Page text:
The 2000 movie, Memento is a brilliant alternative-reality thriller by director Christopher Nolan of The Matrix fame. Like The Matrix, Memento explores themes which have a compelling metaphysical message: Life is not as it appears.
The film begins with a revenge killing, and then goes back in time from that point, exploring the events which led up to the killing. The killer, Leo, has a rare mental disease which makes him unable to create new memories. He only remembers events before the night he was violently attacked years ago and his wife was murdered. Every few hours, Leo looses all his short term memory (except the pre-attack memories) and has to start piecing together the mystery of his existence from scratch. To cope with his mental illness, Leo tattoos instructions to himself on his body, takes pictures and notates them with messages to his future self. Each time he looses his memory, Leo reembarks upon the great mission emblazoned in a giant tattoo across his chest: “John G. raped and murdered my wife. Find him and kill him.”
“Always Retain in Remembrance”
Like Leo, we all suffer from varying degrees of forgetfulness. This is particularly true with regard to spiritual knowledge. We have all experienced moving epiphanies, moments of spiritual clarity, commitment, and perfect understanding. But soon these moments of clarity vanish like the morning dew, and we we forget they ever happened.
In the film, Leo, who has a disciplined personality, is very careful to document all of his experience for future reference. So also, in our spiritual life, we try to keep the things of the spirit “in remembrance” by reading our scriptures daily, praying daily, going to church weekly. Rarely do we learn anything “new” as we study, pray, and worship. But the whole point of doing these daily exercises is not to learn new things, but to fight against our constant state of forgetfulness. As Alma says in the Book of Mormon, we are to “always retain in remembrance” our sins and reliance on God. He tells, if we have felt in the past that we could “sing the song of redeeming love, Can you fee so NOW?” Alma asks?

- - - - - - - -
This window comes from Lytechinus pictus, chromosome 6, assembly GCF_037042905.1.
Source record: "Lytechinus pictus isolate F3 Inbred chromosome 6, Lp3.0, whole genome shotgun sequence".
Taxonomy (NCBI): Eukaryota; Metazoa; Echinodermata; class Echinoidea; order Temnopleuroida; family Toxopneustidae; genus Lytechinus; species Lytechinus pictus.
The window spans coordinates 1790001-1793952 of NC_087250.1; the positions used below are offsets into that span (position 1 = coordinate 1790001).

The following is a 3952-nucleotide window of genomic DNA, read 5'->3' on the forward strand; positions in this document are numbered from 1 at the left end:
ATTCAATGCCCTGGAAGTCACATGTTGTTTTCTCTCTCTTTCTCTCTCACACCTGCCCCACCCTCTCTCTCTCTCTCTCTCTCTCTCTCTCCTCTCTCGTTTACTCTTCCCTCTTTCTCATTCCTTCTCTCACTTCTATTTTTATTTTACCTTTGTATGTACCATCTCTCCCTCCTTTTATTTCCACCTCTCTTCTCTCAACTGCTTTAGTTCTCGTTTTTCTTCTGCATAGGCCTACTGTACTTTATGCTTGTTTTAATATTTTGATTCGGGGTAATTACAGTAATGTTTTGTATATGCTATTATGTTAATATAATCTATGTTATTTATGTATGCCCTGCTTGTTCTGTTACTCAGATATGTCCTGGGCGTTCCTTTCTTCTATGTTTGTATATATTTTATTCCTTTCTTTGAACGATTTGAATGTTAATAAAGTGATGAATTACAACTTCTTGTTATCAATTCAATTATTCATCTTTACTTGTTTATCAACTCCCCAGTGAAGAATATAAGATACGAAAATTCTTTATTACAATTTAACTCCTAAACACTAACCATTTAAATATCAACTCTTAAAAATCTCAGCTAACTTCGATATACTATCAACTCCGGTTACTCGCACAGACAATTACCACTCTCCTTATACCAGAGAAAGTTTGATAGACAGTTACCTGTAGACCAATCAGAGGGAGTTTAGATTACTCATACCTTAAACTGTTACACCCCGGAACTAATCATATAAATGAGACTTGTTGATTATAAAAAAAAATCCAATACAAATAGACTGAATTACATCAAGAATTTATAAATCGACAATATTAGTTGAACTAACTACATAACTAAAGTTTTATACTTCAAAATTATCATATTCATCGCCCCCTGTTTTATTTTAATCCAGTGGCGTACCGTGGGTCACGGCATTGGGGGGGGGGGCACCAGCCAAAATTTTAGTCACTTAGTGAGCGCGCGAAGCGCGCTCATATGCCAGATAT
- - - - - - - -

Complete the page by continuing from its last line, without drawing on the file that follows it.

It is inspiring to watch Leo fight against his constant state of forgetfulness in a disciplined and organized way. I was inspired to make more notes to myself in daily life, and to stop taking my memory for granted. This has helped me be more organized, at least for the short time I’ve been practicing it.
The Purpose of Life
Leo’s continual state of forgetfulness can also be interpreted broadly, as our birth on earth. Consider that our life on earth is just one small event in our eternal progression. Yet, when we are born, we forget everything that came before this life, all we learned, and all we had become. Like Leo, who wakes up each day in a foreign reality, we wake up on a foreign planet and must piece together the meaning of it all. Do we get caught up in the moment, or can we perceive that there is some kind of greater mission and path that we are on?
In the film, Leo’s great hunger is to have a mission. To have meaning and purpose in a life even when he can’t remember anything that has happened to him in years. The need for purpose is universal. We all need a mission in life. Most “self help” programs start with finding some kind of ideal or life purpose. This is particularly important when we dwell in a state of constant forgetfulness. There are so many distractions in life, so many ways to get lost down hidden paths.
The most profound message of the film is about the power of self-deception. As we progress in the film we discover that Leo has the power to make deliberately deceptive decisions in order to protect his own psychological and emotional needs.
This happens universally in our lives as well. BYU philosophy professor Terry Warner addresses this topic in depth in his beautiful book Bonds that Make Us Free.
“When we are stuck, unable to see our way forward, we think it’s because darkness shrouds our pathway. In reality, the darkness is in ourselves…In self-betrayal our moral sense or conscience becomes untrustworthy. In the darkness of our self-absorbed, suspicious thoughts and feelings, we cannot discern the way forward.”
I highly recommend this movie. It is intense, mind-bending, and spiritually profound. However, it is rated R, and it is pervasively dark and suspenseful, with a touch of horror. But well worth it, if you have the stomach for it.